The Tour

The DCR 10 takes on a look much different than that of the DCR 1000, which looked a lot like a cart machine. The DCR 10 is roughly 13 inches deep, 8 inches wide, and 3 1/2 inches high. Rack mount kits are optional and enable installing two DCR 10s side by side taking up two rack spaces.

How the rear panel looks depends upon what the unit’s configuration is. The unit shipped for this review included the digital upgrade option and offers AES/EBU and S/PDIF digital I/O on XLR connectors. The analog I/O is also balanced XLR. There are level controls for the left and right channels of both the analog inputs and outputs. An RS232 port facilitates data output for logging purposes and can output all the information about the cut that’s playing. The Parallel Remote port permits remote control operation. The External SCSI port and the MIDI/TC port are reserved for future applications.

The front panel was obviously designed to preserve the simple operation of traditional cart machines. There are two large transport buttons (Pause/Play and Stop/Cue), two smaller buttons (Time Mode and Function), a data wheel, a display screen, and the disk drive slot. Two LED level meters with overload indicators show playback and record levels. There’s also a connector for a standard PC keyboard on the front panel.


Unlike conventional cart machines, there are not two versions of the DCR 10, a record deck and a playback only deck. The DCR 10 is a playback only unit until the keyboard is plugged into it, then the record functions become available. This is smart. It makes machines interchangeable throughout the station, and if you need to do some fast recording on one of the units in the control room, the keyboard port on the front panel is convenient for quickly turning a playback-only deck into a record unit. The majority of the DCR 10’s functions are accessed from the keyboard. A template that better indicates which keys do what is available for $10. Otherwise, a few minutes with the manual are necessary to familiarize yourself with the layout. Fortunately, the industry is developing some keyboard standards, such as “R” for record, “S” for stop, and “P” for play.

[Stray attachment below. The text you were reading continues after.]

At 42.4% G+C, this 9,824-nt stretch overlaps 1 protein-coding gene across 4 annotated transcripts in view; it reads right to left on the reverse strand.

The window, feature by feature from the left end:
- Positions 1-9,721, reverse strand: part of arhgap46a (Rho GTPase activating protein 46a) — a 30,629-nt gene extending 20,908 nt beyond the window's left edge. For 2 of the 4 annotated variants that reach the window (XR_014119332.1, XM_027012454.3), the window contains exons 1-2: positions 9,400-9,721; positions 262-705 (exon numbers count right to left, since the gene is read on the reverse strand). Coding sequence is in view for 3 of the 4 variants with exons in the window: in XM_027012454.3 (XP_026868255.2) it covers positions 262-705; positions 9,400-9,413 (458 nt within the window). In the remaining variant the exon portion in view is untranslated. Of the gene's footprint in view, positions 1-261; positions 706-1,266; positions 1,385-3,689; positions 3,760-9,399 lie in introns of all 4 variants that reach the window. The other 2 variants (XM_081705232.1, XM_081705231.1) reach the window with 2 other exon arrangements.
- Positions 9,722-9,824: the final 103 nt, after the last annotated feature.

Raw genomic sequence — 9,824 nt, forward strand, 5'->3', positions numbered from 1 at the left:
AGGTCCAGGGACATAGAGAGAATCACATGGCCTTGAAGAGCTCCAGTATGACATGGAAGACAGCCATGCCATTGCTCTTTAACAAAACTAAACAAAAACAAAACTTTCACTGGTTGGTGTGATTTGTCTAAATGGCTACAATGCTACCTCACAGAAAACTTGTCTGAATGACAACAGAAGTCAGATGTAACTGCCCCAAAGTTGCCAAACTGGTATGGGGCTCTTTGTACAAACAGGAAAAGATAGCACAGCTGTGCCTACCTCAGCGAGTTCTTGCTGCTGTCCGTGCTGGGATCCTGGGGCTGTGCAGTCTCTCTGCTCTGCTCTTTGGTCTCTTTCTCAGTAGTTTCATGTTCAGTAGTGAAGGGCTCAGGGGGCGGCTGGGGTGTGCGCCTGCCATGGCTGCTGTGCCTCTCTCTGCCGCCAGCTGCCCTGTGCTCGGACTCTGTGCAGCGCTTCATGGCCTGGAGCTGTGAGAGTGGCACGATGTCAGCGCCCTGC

Pressing “R” puts the unit in Record Ready mode, pressing “P” or the Pause/Play button on the front panel starts recording. Press “S” or the Stop/Cue button to end recording. When “R” is pressed, the display shows the time remaining on the disk, the cut number, and the recording mode—mono/stereo and sampling frequency. The recording mode can be quickly set with the F9 and F10 keys which toggle the available rates and mono/stereo modes. When recording is done, press F2 to title the cut. To re-record the cut, just press “R” again and the old one will be erased. To keep the cut, set the Safe flag by pressing Ctrl-S. The DCR 10 also starts recording as soon as it senses audio at the inputs if the Start On Audio mode is engaged, and the threshold is adjustable.

The DCR 10 can record secondary and tertiary cues to any cut, and the cue points can be edited if necessary. Digital recordings can be made if the digital I/O option is installed. Both AES/EBU and S/PDIF formats are supported, and recordings can be made at 32, 44.1, and 48kHz sampling rates.

 One thing to keep in mind about recording on the DCR 10 is the fact that cuts are recorded to the disk in a linear fashion, physically speaking. In other words, cut 1 starts at the inside track of the disk. Cut 2 follows cut 1. Cut 3 follows cut 2 and so on, each cut allocating only the amount of disk space needed to record that cut. Now, if you go back and re-record cut 1, you are limited in recording time to the exact length of the previous cut 1. The DCR 10 does not fragment the files by skipping around the disk looking for extra space. This is good in that problems resulting from file fragmentation are non-existent with the DCR 10. On the other hand, you have to give a little thought to recording and re-recording cuts. You can’t put a :30 spot on cut 1, then go back later and assign a :60 to cut 1. For this reason, it makes sense to decide what your maximum spot length is, let’s say :63, and always record those extra seconds of blank space at the end of commercials. That way, if you need to re-dub a spot, and the new one is a second or two longer than the first, you won’t have to change cut numbers and waste disk space.